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I am trying to set up Elastic Load Balancing (ELB) in AWS to split the requests between multiple instances. I have created several images of my webserver based on the same AMI, and I am able to ssh into each individually and access the site via each distinct public DNS.

I have added each of my instances to the load balancer, but they all come back with the Status: Out of Service because they failed the health check. I'm mostly confused because I can access each instance from its public DNS, but I get a timeout whenever I visit the load balancer DNS name.

I've been trying to read through all the docs and googling it, but I'm stuck. Any pointers or links in the right direction would be greatly appreciated.

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I contacted AWS support about this same issue. Apparently their system doesn't know how to handle cases were all of the instances behind the ELB are stopped for an extended amount of time. AWS support can manually refresh the statuses, if you need them up immediately.

The suggested fix it to de-register the ec2 instances from the ELB instead of just stopping them and re-register them when you start again.

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I have the same problem, removing the instances (that were stopped when I created the ELB) and adding when they are running, doesn't seem to solve the issue. I still get Out of Service – Parmaia Dec 2 '13 at 10:38
This is the same solution I found that worked for me. – prageeth Mar 18 '14 at 8:04
It sucks that we have to have manual interaction in order to get the ELB back into a default working state if one of the instances goes down. It seems to me it should be able to notify the ELB that it's back online and the ELB marks it back in service. I shudder to think what would happen in the off chance that if you only have 2 instances (varying AZ) and they both went down overnight... – Mike Purcell Nov 5 '15 at 3:37

Health check is (by default) made by accessing index.html on each instance incorporated in load balancer. If you don't have index.html in document root of instance - default health check will fail. You can set custom protocol, port and path for health check when creating elastic load balancer.

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Finally I got this working. The issue was with the Amazon Security Groups, because I've restricted the access to port 80 to few machines on my development area and the load balancer could not access the apache server on the instance. Once the load balancer gained access to my instance, it gets In Service.

I checked it with tail -f /var/log/apache2/access.log in my instance, to verify if the load balancer was trying to access my server, and to see the answer the server is giving to the load balancer.

Hope this helps.

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I got this "GET / HTTP/1.1" 302 625 "-" "ELB-HealthChecker/1.0"... can you help me in that – Upendra Sep 4 '14 at 12:35
That means that the LoadBalancer got access to the instance. It should be In Service on any moment. – Parmaia Sep 5 '14 at 17:38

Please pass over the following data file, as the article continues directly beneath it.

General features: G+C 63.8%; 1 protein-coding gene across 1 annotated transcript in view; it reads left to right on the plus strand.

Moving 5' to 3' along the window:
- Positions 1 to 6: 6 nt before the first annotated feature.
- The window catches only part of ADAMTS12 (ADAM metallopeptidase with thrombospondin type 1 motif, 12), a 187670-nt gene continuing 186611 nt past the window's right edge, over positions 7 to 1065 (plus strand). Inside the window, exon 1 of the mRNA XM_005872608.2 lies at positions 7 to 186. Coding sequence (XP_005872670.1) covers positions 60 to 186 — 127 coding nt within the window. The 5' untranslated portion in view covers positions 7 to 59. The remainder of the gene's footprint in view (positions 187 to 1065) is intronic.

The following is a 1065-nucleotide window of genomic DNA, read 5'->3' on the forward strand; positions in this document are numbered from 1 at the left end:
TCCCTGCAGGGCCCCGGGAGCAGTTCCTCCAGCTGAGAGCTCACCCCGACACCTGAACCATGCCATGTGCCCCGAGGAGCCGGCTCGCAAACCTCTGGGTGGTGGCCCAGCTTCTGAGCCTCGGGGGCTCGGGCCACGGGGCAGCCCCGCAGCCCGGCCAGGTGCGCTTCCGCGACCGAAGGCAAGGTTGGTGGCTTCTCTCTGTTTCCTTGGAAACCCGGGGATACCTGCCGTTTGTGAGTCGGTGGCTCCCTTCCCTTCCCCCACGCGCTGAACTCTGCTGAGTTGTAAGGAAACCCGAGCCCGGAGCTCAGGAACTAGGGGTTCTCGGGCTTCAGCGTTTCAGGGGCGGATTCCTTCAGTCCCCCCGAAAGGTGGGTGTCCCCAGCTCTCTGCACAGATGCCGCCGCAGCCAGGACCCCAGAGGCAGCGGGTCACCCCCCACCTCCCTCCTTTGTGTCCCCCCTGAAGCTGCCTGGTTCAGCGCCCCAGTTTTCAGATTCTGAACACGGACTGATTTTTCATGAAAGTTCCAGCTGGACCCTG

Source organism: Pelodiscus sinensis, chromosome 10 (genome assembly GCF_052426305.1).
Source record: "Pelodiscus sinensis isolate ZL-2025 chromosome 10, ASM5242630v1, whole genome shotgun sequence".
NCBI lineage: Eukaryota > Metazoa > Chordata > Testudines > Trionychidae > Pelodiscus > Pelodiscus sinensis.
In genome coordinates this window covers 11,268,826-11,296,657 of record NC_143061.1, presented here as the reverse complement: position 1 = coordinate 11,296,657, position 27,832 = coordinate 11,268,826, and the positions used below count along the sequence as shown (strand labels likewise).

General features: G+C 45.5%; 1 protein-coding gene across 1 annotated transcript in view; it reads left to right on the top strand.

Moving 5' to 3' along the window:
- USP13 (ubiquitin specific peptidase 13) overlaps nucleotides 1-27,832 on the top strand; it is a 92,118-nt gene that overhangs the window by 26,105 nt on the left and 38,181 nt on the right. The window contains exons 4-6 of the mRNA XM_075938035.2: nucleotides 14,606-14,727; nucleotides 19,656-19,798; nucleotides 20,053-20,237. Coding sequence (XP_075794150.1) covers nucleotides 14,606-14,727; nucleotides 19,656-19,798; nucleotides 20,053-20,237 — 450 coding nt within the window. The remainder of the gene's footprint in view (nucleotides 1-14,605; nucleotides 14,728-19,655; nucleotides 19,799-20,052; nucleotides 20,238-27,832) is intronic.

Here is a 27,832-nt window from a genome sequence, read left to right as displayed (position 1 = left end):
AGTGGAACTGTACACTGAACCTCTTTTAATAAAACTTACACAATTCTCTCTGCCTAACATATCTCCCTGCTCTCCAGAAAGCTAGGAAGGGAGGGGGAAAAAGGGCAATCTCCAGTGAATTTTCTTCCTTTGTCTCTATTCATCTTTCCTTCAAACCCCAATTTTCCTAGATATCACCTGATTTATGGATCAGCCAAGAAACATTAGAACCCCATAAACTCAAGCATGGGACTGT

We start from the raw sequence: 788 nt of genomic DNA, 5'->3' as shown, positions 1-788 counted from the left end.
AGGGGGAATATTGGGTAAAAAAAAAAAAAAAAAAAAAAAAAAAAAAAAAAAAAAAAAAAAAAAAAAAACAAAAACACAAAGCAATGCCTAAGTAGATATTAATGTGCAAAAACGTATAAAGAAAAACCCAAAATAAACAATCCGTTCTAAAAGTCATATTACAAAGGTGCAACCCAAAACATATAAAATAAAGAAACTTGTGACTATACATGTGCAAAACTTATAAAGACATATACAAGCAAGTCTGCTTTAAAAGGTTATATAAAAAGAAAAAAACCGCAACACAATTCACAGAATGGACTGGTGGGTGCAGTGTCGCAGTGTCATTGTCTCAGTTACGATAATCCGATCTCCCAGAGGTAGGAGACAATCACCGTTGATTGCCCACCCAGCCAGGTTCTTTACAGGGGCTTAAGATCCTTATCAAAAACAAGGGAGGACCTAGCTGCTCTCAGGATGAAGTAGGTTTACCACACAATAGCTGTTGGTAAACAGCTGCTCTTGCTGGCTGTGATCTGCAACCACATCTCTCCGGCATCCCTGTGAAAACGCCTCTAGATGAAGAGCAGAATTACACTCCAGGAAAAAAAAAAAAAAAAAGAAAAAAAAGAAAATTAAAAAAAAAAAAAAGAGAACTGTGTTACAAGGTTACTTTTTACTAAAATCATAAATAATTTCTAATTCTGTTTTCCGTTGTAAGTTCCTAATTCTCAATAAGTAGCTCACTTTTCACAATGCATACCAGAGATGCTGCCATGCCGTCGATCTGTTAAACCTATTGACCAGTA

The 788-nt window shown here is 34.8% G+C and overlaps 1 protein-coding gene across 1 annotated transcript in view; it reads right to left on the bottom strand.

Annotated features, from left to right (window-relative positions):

It might help someone else. Make sure to also check your elb security group, mine didn't allow outbound traffic from the elb to ec2 instances. – Jonathon Rossi Mar 17 '15 at 7:19

In my case, the rules on security groups assigned to the instance and the load balancer were not allowing traffic to pass between the two. This caused the health check to fail.

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I to faced same issue , i changed Ping Protocol from https to ssl .. it worked !

Go to Health Check  --> click on Edit Health Check -- > change Ping protocol from HTTPS to SSL
Ping Target SSL:443
Timeout 5 seconds
Interval    30 seconds
Unhealthy Threshold 5
Healthy Threshold   10
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I would like to provide you a general way to solve this problem. When you have set up you web server like apache or nginx, try to read the access log file to see what happened. In my occasion, it report 401 error because I have add the basic auth in nginx. Of course, just like @ivankoni remind, it may because of the document you check is not exist.

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I was working on the AWS Tutorial on hosting a web app and ran into this problem. Step 7b states the following:

"Set Ping Path to /. This sends queries to your default page, whether it is named index.html or something else."

They could have put the forward slash in quotations like this "/". Make sure you have that in your health checks and not this "/." .

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Adding this because I've spent hours trying to figure it out...

If you configured your health check endpoint but it still says Out of Service, it might be because your server is redirecting the request (i.e. returning a 301 or 302 response).

For example, if your endpoint is supposed to be /app/health/ but you only enter /app/health (no trailing slash) into the health check endpoint field on your ELB, you will not get a 200 response, so the health check will fail.

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